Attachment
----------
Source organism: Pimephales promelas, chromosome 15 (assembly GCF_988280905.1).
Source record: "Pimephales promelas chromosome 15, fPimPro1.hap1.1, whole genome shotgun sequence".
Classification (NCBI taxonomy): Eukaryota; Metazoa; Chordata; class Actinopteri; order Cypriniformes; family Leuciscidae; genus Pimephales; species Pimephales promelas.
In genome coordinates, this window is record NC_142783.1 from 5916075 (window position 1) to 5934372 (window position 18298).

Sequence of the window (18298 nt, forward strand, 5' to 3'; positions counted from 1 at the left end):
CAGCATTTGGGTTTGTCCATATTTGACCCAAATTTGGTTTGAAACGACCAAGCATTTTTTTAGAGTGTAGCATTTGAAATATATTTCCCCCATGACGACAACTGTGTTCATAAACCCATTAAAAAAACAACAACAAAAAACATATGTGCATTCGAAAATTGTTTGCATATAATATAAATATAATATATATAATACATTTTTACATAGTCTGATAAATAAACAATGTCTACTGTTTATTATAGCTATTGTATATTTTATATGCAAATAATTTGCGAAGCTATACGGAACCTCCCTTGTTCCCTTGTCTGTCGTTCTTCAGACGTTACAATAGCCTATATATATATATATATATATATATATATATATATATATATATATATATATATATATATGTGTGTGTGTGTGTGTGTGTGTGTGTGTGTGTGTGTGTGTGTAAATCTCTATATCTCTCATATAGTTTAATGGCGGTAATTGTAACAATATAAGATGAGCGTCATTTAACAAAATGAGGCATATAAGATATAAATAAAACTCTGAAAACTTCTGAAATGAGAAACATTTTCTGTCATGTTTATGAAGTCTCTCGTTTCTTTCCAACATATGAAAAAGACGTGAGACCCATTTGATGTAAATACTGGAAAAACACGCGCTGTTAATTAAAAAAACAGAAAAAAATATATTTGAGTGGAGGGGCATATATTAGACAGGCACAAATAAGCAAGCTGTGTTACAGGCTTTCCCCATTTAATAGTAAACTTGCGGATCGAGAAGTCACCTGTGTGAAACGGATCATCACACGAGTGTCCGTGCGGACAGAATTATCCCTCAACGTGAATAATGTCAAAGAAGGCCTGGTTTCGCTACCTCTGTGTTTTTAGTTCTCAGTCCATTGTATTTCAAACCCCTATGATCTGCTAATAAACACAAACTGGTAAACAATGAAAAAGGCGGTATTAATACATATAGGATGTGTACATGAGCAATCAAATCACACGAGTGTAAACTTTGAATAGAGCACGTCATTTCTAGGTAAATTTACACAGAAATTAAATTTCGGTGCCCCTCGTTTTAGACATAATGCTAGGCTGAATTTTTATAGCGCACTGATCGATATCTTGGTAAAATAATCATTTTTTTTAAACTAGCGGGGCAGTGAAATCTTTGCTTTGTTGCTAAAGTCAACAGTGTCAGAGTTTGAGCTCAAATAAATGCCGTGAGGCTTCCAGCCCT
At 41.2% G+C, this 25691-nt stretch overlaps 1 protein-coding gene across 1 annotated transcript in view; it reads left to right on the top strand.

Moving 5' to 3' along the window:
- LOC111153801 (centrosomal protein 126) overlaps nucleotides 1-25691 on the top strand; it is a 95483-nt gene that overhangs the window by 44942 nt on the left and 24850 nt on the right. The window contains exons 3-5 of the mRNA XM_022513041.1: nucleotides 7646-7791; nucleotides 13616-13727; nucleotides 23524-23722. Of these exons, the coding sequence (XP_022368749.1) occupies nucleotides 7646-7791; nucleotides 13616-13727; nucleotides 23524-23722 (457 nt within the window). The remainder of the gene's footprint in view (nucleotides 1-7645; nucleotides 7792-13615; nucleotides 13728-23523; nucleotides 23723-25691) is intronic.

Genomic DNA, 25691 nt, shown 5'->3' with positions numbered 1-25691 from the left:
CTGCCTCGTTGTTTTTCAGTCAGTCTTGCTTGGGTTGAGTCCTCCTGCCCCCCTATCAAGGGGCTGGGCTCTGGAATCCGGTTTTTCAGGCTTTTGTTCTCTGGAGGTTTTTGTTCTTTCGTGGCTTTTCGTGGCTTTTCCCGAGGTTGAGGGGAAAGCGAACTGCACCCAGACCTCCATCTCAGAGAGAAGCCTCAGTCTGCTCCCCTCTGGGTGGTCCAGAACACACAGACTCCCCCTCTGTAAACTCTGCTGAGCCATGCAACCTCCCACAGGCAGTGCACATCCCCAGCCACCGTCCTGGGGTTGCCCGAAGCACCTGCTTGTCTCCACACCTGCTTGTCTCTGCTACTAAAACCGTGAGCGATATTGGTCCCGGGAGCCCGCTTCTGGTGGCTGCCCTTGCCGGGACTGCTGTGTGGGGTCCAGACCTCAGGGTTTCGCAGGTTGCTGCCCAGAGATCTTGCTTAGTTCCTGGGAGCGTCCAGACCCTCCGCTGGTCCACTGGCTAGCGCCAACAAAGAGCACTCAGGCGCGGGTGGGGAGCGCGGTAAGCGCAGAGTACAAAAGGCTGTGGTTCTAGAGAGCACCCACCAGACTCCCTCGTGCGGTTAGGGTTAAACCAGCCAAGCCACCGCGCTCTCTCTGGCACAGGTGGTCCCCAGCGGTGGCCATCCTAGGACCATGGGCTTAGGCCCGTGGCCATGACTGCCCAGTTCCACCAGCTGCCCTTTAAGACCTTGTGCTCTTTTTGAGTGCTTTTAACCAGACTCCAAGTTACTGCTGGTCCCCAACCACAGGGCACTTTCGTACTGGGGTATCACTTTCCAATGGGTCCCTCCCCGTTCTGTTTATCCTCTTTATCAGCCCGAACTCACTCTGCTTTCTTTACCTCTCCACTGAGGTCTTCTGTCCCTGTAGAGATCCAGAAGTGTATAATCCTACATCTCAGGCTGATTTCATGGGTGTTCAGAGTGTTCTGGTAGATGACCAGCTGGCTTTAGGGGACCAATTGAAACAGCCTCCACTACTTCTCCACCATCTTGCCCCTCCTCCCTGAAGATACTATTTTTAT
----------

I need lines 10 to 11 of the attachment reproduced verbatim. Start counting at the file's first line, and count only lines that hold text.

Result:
Genomic DNA, 25691 nt, shown 5'->3' with positions numbered 1-25691 from the left:
CTGCCTCGTTGTTTTTCAGTCAGTCTTGCTTGGGTTGAGTCCTCCTGCCCCCCTATCAAGGGGCTGGGCTCTGGAATCCGGTTTTTCAGGCTTTTGTTCTCTGGAGGTTTTTGTTCTTTCGTGGCTTTTCGTGGCTTTTCCCGAGGTTGAGGGGAAAGCGAACTGCACCCAGACCTCCATCTCAGAGAGAAGCCTCAGTCTGCTCCCCTCTGGGTGGTCCAGAACACACAGACTCCCCCTCTGTAAACTCTGCTGAGCCATGCAACCTCCCACAGGCAGTGCACATCCCCAGCCACCGTCCTGGGGTTGCCCGAAGCACCTGCTTGTCTCCACACCTGCTTGTCTCTGCTACTAAAACCGTGAGCGATATTGGTCCCGGGAGCCCGCTTCTGGTGGCTGCCCTTGCCGGGACTGCTGTGTGGGGTCCAGACCTCAGGGTTTCGCAGGTTGCTGCCCAGAGATCTTGCTTAGTTCCTGGGAGCGTCCAGACCCTCCGCTGGTCCACTGGCTAGCGCCAACAAAGAGCACTCAGGCGCGGGTGGGGAGCGCGGTAAGCGCAGAGTACAAAAGGCTGTGGTTCTAGAGAGCACCCACCAGACTCCCTCGTGCGGTTAGGGTTAAACCAGCCAAGCCACCGCGCTCTCTCTGGCACAGGTGGTCCCCAGCGGTGGCCATCCTAGGACCATGGGCTTAGGCCCGTGGCCATGACTGCCCAGTTCCACCAGCTGCCCTTTAAGACCTTGTGCTCTTTTTGAGTGCTTTTAACCAGACTCCAAGTTACTGCTGGTCCCCAACCACAGGGCACTTTCGTACTGGGGTATCACTTTCCAATGGGTCCCTCCCCGTTCTGTTTATCCTCTTTATCAGCCCGAACTCACTCTGCTTTCTTTACCTCTCCACTGAGGTCTTCTGTCCCTGTAGAGATCCAGAAGTGTATAATCCTACATCTCAGGCTGATTTCATGGGTGTTCAGAGTGTTCTGGTAGATGACCAGCTGGCTTTAGGGGACCAATTGAAACAGCCTCCACTACTTCTCCACCATCTTGCCCCTCCTCCCTGAAGATACTATTTTTAT